Older

As we grow older, life and love grow more complicated.

(2020) Romance (Rialto/Indie Rights) Guy Pigden, Liesha Ward Knox, Astra McLaren, Harley Neville, Samantha Jukes, Michael Drew, Michelle Leuthart, Louise Higgins, Jay Simon, Simon Ward, Peter Coonan, Melanie Bevan, Kelvin Taylor, Carey Lee. Directed by Guy Pigden

 

For the most part, we are all dragged kicking and screaming into maturity. When we are young, we are self-indulgent, self-centered and all about hanging out with friends, feeling good, and putting off responsibility just as long as humanly possible. Sooner or later, though, we are faced with the reality of growing up and becoming an adult…of getting older.

Alex (Pigden) hasn’t yet gotten there. An aspiring filmmaker, his one film was soundly rejected by critics and public alike, and he has retreated into a kind of rut, living with his Mum (Leuthart) and Dad (Drew), getting high, jerking off, and hanging out with a dwindling group of friends including Henry (Neville), his best friend from childhood who has started to make that climb into adulthood. He is living with his fiancée Isabelle (Jukes) and had a baby with her. Suddenly, Alex and Henry aren’t on the same page anymore.

At Henry and Isabelle’s wedding, Alex reconnects from a couple of women from his past – model Stephanie (McLaren), whom Alex has had a thing for since high school, while Jenny (Knox) was his partner in crime along with Henry. Alex is very interested still in Stephanie and it turns out she has some interest in him, while he enjoys hanging out with Jenny. Both relationships eventually lead to sex, which eventually leads to complications. All of the parties in this triangle are aware that they are far from exclusive with one another, and that’s fine with them – Stephanie doesn’t seem to have much of an emotional connection to Alex and while Jenny certainly has one, she’s no more interested in building a future with him than he is. She’s content to run her coffee shop, hang out with Alex and other partners on occasion – that is, until one of those annoying real life complications hits her smack in the face, giving Alex – who up until now has been quite the likable bloke – the opportunity to do something utterly stupid, and damn near unforgivable.

For his part, Alex is also dealing with real life events that have left him forced to sort out who he is and more importantly, who he wants to be. Alex, at 29, now realizes that maturity is beckoning whether he wants it to or not; and while he can choose to ignore it and continue to exist in the comfortable rut he has lived in for years (and that’s always an option), the consequences of that choice may be more than he can bear.

Pigden, who also wrote and directed the movie, actually comes off as extremely likable despite the immaturity that is basic to the character and other than one incident alluded to above (note to all young men – the question he asks Jenny (and you’ll know what it is when you hear it) is one that you should never EVER under any circumstances whatsoever ask a woman you have any feelings for)you’ll find yourself enjoying his company which is a good thing because he’s in nearly every frame of the film.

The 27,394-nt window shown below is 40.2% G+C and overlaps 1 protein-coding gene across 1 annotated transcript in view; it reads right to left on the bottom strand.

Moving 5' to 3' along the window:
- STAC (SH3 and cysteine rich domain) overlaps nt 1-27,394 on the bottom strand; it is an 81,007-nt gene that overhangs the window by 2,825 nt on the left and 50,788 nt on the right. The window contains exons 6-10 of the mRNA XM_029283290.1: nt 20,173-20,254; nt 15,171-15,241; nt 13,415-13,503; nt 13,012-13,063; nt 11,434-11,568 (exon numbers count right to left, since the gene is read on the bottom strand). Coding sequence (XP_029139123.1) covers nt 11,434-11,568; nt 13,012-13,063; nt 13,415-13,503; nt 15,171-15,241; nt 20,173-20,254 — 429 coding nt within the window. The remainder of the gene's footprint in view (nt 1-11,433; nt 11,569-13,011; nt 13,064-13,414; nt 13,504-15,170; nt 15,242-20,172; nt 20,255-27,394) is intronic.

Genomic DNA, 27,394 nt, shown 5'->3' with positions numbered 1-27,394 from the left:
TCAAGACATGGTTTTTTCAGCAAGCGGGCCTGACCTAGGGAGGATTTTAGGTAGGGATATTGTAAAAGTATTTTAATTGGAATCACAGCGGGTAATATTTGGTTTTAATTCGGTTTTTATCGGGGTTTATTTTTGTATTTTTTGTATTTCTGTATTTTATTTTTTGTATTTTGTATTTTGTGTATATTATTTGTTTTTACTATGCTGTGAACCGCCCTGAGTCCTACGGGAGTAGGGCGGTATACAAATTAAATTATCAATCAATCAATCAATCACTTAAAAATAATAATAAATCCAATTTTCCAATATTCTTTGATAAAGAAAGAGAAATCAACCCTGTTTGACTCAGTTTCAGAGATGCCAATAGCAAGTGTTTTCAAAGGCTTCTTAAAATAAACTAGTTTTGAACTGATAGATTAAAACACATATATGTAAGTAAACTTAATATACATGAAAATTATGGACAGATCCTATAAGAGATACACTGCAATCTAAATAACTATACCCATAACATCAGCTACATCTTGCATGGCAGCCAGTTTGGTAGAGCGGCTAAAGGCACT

While I don’t object to flashbacks per se, the way they are utilized here in what is essentially a linear narrative comes off as overuse which, I admit, might just be a personal taste thing on my part. He also utilizes a kind of romcom type of template particularly near the end of the movie that veteran movie buffs might find off-putting. There is also a fair amount of nudity, sex, and what some would consider bad behavior but might for a segment of society just be another Friday night, so if that kind of thing bothers you, be aware.

But most of all, this is a movie that hits al the right notes. It’s the kind of movie that bores into your brain like that song you can’t forget and as time goes by, you regard it more fondly than you did the first time you experienced it. Pigden has written that this is a personal film for him, and you can tell that it holds an awful lot of meaning for him. While not strictly autobiographical, enough of his life experiences have been included to give the movie a whole lot of authenticity. I imagine that you might not have had this on your radar – unfortunately, the film received little publicity or fanfare which is sadly the case for most indie films – but this is a jewel worth seeking out, particularly if you are of an age where your twenties are in jeopardy of becoming your thirties and you’re wondering if that’s all there is. Spoiler alert; it isn’t, and movies like this can take the sting out of getting older.

REASONS TO SEE: Snappy dialogue and smart soundtrack. Pigden is extremely likable for the most part.
REASONS TO AVOID: Relies on flashbacks a little too much. Uses a few standard romance tropes.
FAMILY VALUES: There is profanity, drug use, sex, and some nudity.
TRIVIAL PURSUIT: The scenes from Alex’s horror film are actually Pigden’s award-winning short No Caller ID.
BEYOND THE THEATERS: Amazon, Google Play, Roku, Tubi, YouTube
CRITICAL MASS: As of 3/24/21: Rotten Tomatoes: No score yet; Metacritic: No score yet.
COMPARISON SHOPPING: A Second Chance
FINAL RATING: 7/10
NEXT:
The Dead of Night

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